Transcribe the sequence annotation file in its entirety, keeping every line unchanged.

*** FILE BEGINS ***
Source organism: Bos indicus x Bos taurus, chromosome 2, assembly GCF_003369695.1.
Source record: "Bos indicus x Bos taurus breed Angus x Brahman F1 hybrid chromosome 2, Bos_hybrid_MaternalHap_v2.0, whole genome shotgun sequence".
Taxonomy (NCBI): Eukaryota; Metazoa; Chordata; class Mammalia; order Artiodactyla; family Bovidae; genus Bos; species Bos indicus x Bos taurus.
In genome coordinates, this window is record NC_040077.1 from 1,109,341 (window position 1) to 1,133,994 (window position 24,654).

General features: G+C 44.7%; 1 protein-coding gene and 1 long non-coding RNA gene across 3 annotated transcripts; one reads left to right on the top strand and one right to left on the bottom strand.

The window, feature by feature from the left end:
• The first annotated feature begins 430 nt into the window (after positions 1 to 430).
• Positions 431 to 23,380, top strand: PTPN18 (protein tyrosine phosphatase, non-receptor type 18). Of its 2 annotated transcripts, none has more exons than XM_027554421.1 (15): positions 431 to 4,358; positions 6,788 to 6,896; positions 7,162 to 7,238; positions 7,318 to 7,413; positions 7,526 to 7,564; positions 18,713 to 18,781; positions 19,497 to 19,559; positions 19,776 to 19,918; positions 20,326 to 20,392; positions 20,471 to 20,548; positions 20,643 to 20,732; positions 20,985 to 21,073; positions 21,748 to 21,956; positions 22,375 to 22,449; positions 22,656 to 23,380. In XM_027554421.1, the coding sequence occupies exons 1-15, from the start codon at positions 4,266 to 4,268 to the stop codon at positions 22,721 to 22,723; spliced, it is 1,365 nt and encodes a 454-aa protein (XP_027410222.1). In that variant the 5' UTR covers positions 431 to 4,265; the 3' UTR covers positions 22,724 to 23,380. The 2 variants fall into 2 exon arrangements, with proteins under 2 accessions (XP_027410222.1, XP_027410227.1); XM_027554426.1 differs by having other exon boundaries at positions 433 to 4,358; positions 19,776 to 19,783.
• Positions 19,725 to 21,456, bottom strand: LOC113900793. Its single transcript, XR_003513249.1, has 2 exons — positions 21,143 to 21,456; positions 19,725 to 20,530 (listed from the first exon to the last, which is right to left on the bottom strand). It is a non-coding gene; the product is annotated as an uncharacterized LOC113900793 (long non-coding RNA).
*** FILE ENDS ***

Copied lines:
Source organism: Bos indicus x Bos taurus, chromosome 2, assembly GCF_003369695.1.
Source record: "Bos indicus x Bos taurus breed Angus x Brahman F1 hybrid chromosome 2, Bos_hybrid_MaternalHap_v2.0, whole genome shotgun sequence".
Taxonomy (NCBI): Eukaryota; Metazoa; Chordata; class Mammalia; order Artiodactyla; family Bovidae; genus Bos; species Bos indicus x Bos taurus.
In genome coordinates, this window is record NC_040077.1 from 1,109,341 (window position 1) to 1,133,994 (window position 24,654).

General features: G+C 44.7%; 1 protein-coding gene and 1 long non-coding RNA gene across 3 annotated transcripts; one reads left to right on the top strand and one right to left on the bottom strand.

The window, feature by feature from the left end:
• The first annotated feature begins 430 nt into the window (after positions 1 to 430).
• Positions 431 to 23,380, top strand: PTPN18 (protein tyrosine phosphatase, non-receptor type 18). Of its 2 annotated transcripts, none has more exons than XM_027554421.1 (15): positions 431 to 4,358; positions 6,788 to 6,896; positions 7,162 to 7,238; positions 7,318 to 7,413; positions 7,526 to 7,564; positions 18,713 to 18,781; positions 19,497 to 19,559; positions 19,776 to 19,918; positions 20,326 to 20,392; positions 20,471 to 20,548; positions 20,643 to 20,732; positions 20,985 to 21,073; positions 21,748 to 21,956; positions 22,375 to 22,449; positions 22,656 to 23,380. In XM_027554421.1, the coding sequence occupies exons 1-15, from the start codon at positions 4,266 to 4,268 to the stop codon at positions 22,721 to 22,723; spliced, it is 1,365 nt and encodes a 454-aa protein (XP_027410222.1). In that variant the 5' UTR covers positions 431 to 4,265; the 3' UTR covers positions 22,724 to 23,380. The 2 variants fall into 2 exon arrangements, with proteins under 2 accessions (XP_027410222.1, XP_027410227.1); XM_027554426.1 differs by having other exon boundaries at positions 433 to 4,358; positions 19,776 to 19,783.
• Positions 19,725 to 21,456, bottom strand: LOC113900793. Its single transcript, XR_003513249.1, has 2 exons — positions 21,143 to 21,456; positions 19,725 to 20,530 (listed from the first exon to the last, which is right to left on the bottom strand). It is a non-coding gene; the product is annotated as an uncharacterized LOC113900793 (long non-coding RNA).